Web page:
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Kambi CEO Bullish on U.S. Market

Kambi CEO Bullish on U.S. Market

Kristian Nylén, CEO of Swedenh-based online and land-based sports book supplier Kambi, expressed optimism for the company’s entry into the U.S. market in last month’s report for Q3 2018. The report shows revenue ahead by nearly 40 percent year-on-year and turnover up more than 3 percent in a third quarter described as “historic” by Nylén.

“In August, Kambi made its U.S. debut, and in doing so created history when becoming the first company to process a legal online bet in the country outside of Nevada, following the launch of New Jersey’s regulated market,” wrote Nylén.

“We are already live with three brands in New Jersey—DraftKings, SugarHouse (Rush Street Interactive) and 888sport—which is not only a great achievement in itself but, according to the regulator’s recently released September figures, equates to Kambi-powered operators having a circa 70 percent share of the online market.

“It’s been a fantastic start in the U.S. for Kambi, which I believe reflects an enthusiasm for the high-quality sports book experiences we offer, which we hope to bring to players in additional states shortly. I’ve recently returned from a major gaming exhibition in the U.S. where, following our early success in New Jersey, the interest in Kambi was at an unprecedented level. It is for this reason we plan to continue to invest in areas such as talent, technology and licensing so we can maximize the opportunity presented by the gradual state-by-state rollout of regulated sports betting across the country.”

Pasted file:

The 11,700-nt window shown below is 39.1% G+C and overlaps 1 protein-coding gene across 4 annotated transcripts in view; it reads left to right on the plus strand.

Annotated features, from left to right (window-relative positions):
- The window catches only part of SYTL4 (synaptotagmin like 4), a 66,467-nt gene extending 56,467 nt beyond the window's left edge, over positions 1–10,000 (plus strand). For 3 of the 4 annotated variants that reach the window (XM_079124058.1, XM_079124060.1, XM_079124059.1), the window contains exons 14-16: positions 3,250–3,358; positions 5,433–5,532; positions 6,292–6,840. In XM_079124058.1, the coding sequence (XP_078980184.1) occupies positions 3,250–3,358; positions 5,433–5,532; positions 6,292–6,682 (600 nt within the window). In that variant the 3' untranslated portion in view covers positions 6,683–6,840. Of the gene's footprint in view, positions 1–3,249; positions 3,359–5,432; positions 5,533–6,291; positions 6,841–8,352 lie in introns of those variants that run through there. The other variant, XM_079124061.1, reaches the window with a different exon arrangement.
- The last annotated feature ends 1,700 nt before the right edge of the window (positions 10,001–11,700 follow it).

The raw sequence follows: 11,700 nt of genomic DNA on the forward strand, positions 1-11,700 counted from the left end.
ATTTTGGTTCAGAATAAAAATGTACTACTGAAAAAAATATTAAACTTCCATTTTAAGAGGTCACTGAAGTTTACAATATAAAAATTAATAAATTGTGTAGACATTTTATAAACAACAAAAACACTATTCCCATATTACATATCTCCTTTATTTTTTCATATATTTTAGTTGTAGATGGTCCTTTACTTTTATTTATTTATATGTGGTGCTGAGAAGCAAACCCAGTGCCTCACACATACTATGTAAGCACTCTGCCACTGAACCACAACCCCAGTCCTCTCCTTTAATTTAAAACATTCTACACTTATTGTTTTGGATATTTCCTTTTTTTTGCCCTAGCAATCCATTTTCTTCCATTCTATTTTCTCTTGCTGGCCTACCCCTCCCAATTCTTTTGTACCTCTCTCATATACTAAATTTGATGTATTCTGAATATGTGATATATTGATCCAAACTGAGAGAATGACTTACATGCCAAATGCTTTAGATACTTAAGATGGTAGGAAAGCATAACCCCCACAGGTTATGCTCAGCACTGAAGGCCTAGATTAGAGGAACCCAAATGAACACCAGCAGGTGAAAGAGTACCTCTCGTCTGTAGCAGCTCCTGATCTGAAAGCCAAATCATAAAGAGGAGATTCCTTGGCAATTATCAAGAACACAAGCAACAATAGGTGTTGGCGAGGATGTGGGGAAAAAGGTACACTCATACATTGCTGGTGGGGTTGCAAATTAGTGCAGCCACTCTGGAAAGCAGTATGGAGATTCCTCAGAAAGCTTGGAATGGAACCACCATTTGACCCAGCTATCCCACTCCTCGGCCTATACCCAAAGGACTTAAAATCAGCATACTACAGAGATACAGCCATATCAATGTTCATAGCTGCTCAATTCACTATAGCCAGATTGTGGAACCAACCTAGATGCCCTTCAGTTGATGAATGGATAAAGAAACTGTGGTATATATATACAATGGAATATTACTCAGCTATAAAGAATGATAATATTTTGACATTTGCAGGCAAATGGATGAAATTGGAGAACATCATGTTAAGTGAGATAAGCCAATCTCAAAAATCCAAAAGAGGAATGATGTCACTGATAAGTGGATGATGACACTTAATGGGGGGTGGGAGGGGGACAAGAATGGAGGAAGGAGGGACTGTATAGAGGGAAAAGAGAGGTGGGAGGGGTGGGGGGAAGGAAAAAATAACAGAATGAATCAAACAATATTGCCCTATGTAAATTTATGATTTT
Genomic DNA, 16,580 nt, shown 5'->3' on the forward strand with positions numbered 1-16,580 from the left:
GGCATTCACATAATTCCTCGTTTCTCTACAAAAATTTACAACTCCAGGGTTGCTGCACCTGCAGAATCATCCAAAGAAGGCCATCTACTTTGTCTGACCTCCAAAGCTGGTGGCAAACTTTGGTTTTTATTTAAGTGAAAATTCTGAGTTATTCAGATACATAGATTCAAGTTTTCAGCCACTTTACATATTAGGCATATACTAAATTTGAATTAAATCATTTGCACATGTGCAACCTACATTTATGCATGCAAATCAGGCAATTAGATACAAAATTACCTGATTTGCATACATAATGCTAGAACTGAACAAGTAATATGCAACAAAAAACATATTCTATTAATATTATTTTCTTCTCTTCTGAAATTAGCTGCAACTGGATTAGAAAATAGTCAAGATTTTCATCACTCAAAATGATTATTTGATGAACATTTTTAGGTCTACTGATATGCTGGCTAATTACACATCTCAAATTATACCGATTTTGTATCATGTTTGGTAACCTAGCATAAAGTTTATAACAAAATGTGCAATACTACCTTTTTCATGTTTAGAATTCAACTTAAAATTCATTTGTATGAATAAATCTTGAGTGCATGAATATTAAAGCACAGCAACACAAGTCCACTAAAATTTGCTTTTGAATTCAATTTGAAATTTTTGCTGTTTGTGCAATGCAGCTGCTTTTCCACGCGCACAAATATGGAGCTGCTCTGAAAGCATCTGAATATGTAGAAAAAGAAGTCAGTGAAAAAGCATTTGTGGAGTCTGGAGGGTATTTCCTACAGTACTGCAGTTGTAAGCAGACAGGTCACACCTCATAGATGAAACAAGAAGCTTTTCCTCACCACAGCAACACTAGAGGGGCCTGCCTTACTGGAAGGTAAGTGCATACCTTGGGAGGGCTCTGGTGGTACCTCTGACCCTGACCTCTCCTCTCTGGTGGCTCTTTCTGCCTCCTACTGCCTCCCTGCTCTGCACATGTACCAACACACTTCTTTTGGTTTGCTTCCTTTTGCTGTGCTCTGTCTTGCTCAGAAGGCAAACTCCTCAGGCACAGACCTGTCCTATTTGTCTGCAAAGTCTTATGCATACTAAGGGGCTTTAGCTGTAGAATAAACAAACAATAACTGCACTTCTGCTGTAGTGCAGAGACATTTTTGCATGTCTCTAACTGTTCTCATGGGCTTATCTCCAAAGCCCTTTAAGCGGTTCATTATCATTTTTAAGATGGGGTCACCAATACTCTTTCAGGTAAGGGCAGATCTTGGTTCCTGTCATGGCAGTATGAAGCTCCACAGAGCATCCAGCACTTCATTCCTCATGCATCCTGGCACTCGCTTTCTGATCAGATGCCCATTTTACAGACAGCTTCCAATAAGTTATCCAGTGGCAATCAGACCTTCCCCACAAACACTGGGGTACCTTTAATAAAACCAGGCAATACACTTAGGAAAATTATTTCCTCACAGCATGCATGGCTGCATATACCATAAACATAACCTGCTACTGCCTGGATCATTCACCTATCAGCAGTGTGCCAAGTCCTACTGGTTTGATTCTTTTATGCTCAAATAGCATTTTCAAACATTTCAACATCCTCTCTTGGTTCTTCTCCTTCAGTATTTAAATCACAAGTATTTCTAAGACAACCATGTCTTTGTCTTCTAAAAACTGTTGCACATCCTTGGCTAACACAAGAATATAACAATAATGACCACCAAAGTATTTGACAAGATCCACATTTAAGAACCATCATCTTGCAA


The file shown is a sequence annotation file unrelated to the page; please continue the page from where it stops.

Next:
The report also confirmed that Kambi plans to enter further U.S. states where there is the demand and when local regulations allow. “In our Q2 report, we referenced five potential states—New Jersey, West Virginia, Pennsylvania, Mississippi and New York,” the report said. “In addition to our transactional waiver in New Jersey, where we have subsequently launched, Kambi recently obtained a permit for West Virginia and is also in advanced stages of the licensing process with regulators in Pennsylvania and Mississippi, states where regulation has already been passed.”

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